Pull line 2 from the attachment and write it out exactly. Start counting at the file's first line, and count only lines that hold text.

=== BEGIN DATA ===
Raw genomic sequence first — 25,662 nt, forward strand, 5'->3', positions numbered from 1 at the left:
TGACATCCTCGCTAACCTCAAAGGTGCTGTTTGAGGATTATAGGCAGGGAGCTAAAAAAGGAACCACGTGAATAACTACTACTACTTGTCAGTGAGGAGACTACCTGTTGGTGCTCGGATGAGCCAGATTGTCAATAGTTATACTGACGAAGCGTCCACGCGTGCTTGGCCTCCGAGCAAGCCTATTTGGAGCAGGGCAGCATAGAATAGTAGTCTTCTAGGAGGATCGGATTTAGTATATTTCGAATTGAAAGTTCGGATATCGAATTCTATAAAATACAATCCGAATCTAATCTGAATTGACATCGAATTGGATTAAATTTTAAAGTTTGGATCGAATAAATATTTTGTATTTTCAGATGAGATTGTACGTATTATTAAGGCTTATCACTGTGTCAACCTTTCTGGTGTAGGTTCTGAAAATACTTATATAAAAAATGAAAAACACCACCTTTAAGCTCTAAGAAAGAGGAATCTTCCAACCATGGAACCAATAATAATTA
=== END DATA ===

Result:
TGACATCCTCGCTAACCTCAAAGGTGCTGTTTGAGGATTATAGGCAGGGAGCTAAAAAAGGAACCACGTGAATAACTACTACTACTTGTCAGTGAGGAGACTACCTGTTGGTGCTCGGATGAGCCAGATTGTCAATAGTTATACTGACGAAGCGTCCACGCGTGCTTGGCCTCCGAGCAAGCCTATTTGGAGCAGGGCAGCATAGAATAGTAGTCTTCTAGGAGGATCGGATTTAGTATATTTCGAATTGAAAGTTCGGATATCGAATTCTATAAAATACAATCCGAATCTAATCTGAATTGACATCGAATTGGATTAAATTTTAAAGTTTGGATCGAATAAATATTTTGTATTTTCAGATGAGATTGTACGTATTATTAAGGCTTATCACTGTGTCAACCTTTCTGGTGTAGGTTCTGAAAATACTTATATAAAAAATGAAAAACACCACCTTTAAGCTCTAAGAAAGAGGAATCTTCCAACCATGGAACCAATAATAATTA